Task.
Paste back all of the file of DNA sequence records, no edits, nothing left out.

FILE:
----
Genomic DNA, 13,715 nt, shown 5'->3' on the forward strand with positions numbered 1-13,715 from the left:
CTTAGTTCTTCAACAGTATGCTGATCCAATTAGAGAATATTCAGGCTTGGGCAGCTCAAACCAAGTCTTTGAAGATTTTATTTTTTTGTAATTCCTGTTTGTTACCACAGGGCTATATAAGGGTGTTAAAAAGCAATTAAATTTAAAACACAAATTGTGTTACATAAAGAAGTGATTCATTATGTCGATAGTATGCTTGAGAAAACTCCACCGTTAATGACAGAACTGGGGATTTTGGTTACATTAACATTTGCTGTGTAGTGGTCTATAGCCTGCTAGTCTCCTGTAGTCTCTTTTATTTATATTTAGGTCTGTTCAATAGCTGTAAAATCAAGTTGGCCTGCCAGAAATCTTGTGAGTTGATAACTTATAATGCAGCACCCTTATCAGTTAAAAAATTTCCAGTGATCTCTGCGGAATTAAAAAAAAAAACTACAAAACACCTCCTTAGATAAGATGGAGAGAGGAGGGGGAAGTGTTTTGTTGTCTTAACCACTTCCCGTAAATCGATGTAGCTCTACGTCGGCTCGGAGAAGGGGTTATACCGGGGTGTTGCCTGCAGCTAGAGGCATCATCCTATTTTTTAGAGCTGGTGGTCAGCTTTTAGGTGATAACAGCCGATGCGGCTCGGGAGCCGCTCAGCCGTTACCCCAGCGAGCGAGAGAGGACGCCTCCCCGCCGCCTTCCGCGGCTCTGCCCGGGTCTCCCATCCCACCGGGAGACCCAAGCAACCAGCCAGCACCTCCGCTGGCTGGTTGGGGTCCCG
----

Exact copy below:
Genomic DNA, 13,715 nt, shown 5'->3' on the forward strand with positions numbered 1-13,715 from the left:
CTTAGTTCTTCAACAGTATGCTGATCCAATTAGAGAATATTCAGGCTTGGGCAGCTCAAACCAAGTCTTTGAAGATTTTATTTTTTTGTAATTCCTGTTTGTTACCACAGGGCTATATAAGGGTGTTAAAAAGCAATTAAATTTAAAACACAAATTGTGTTACATAAAGAAGTGATTCATTATGTCGATAGTATGCTTGAGAAAACTCCACCGTTAATGACAGAACTGGGGATTTTGGTTACATTAACATTTGCTGTGTAGTGGTCTATAGCCTGCTAGTCTCCTGTAGTCTCTTTTATTTATATTTAGGTCTGTTCAATAGCTGTAAAATCAAGTTGGCCTGCCAGAAATCTTGTGAGTTGATAACTTATAATGCAGCACCCTTATCAGTTAAAAAATTTCCAGTGATCTCTGCGGAATTAAAAAAAAAAACTACAAAACACCTCCTTAGATAAGATGGAGAGAGGAGGGGGAAGTGTTTTGTTGTCTTAACCACTTCCCGTAAATCGATGTAGCTCTACGTCGGCTCGGAGAAGGGGTTATACCGGGGTGTTGCCTGCAGCTAGAGGCATCATCCTATTTTTTAGAGCTGGTGGTCAGCTTTTAGGTGATAACAGCCGATGCGGCTCGGGAGCCGCTCAGCCGTTACCCCAGCGAGCGAGAGAGGACGCCTCCCCGCCGCCTTCCGCGGCTCTGCCCGGGTCTCCCATCCCACCGGGAGACCCAAGCAACCAGCCAGCACCTCCGCTGGCTGGTTGGGGTCCCG